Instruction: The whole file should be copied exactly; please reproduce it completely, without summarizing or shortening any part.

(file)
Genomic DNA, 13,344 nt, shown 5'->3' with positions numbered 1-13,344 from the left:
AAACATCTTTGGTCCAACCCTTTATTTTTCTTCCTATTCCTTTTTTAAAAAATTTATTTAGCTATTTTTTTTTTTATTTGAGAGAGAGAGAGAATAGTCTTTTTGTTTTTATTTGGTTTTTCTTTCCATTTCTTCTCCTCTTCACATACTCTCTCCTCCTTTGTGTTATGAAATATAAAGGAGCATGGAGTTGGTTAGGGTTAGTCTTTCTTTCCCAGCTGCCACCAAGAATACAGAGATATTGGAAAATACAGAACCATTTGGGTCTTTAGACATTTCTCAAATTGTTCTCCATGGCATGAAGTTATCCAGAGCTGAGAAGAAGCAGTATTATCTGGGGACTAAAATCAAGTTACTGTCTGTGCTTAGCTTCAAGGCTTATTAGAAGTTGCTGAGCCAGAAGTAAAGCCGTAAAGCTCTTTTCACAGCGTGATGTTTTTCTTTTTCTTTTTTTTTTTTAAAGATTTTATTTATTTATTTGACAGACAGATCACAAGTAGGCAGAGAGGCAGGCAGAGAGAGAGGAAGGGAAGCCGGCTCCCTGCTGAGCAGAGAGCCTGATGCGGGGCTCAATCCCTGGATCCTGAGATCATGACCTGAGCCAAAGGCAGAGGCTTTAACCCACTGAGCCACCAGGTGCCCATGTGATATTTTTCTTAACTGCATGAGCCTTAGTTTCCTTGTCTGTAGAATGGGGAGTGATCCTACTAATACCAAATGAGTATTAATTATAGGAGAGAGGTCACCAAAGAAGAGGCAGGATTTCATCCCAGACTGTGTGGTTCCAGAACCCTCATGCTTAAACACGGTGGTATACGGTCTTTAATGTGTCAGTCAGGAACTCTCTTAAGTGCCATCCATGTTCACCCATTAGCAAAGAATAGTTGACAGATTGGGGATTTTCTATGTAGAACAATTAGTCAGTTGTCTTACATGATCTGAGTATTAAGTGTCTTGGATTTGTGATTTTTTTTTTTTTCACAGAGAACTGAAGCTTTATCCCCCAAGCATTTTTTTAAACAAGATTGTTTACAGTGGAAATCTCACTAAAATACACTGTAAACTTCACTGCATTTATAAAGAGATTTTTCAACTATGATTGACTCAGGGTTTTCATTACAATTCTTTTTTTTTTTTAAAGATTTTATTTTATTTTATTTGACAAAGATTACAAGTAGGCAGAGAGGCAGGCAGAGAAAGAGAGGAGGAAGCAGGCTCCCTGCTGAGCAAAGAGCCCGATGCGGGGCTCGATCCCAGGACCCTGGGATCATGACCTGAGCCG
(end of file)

Genomic DNA, 13,344 nt, shown 5'->3' with positions numbered 1-13,344 from the left:
AAACATCTTTGGTCCAACCCTTTATTTTTCTTCCTATTCCTTTTTTAAAAAATTTATTTAGCTATTTTTTTTTTTATTTGAGAGAGAGAGAGAATAGTCTTTTTGTTTTTATTTGGTTTTTCTTTCCATTTCTTCTCCTCTTCACATACTCTCTCCTCCTTTGTGTTATGAAATATAAAGGAGCATGGAGTTGGTTAGGGTTAGTCTTTCTTTCCCAGCTGCCACCAAGAATACAGAGATATTGGAAAATACAGAACCATTTGGGTCTTTAGACATTTCTCAAATTGTTCTCCATGGCATGAAGTTATCCAGAGCTGAGAAGAAGCAGTATTATCTGGGGACTAAAATCAAGTTACTGTCTGTGCTTAGCTTCAAGGCTTATTAGAAGTTGCTGAGCCAGAAGTAAAGCCGTAAAGCTCTTTTCACAGCGTGATGTTTTTCTTTTTCTTTTTTTTTTTTAAAGATTTTATTTATTTATTTGACAGACAGATCACAAGTAGGCAGAGAGGCAGGCAGAGAGAGAGGAAGGGAAGCCGGCTCCCTGCTGAGCAGAGAGCCTGATGCGGGGCTCAATCCCTGGATCCTGAGATCATGACCTGAGCCAAAGGCAGAGGCTTTAACCCACTGAGCCACCAGGTGCCCATGTGATATTTTTCTTAACTGCATGAGCCTTAGTTTCCTTGTCTGTAGAATGGGGAGTGATCCTACTAATACCAAATGAGTATTAATTATAGGAGAGAGGTCACCAAAGAAGAGGCAGGATTTCATCCCAGACTGTGTGGTTCCAGAACCCTCATGCTTAAACACGGTGGTATACGGTCTTTAATGTGTCAGTCAGGAACTCTCTTAAGTGCCATCCATGTTCACCCATTAGCAAAGAATAGTTGACAGATTGGGGATTTTCTATGTAGAACAATTAGTCAGTTGTCTTACATGATCTGAGTATTAAGTGTCTTGGATTTGTGATTTTTTTTTTTTTCACAGAGAACTGAAGCTTTATCCCCCAAGCATTTTTTTAAACAAGATTGTTTACAGTGGAAATCTCACTAAAATACACTGTAAACTTCACTGCATTTATAAAGAGATTTTTCAACTATGATTGACTCAGGGTTTTCATTACAATTCTTTTTTTTTTTTAAAGATTTTATTTTATTTTATTTGACAAAGATTACAAGTAGGCAGAGAGGCAGGCAGAGAAAGAGAGGAGGAAGCAGGCTCCCTGCTGAGCAAAGAGCCCGATGCGGGGCTCGATCCCAGGACCCTGGGATCATGACCTGAGCCG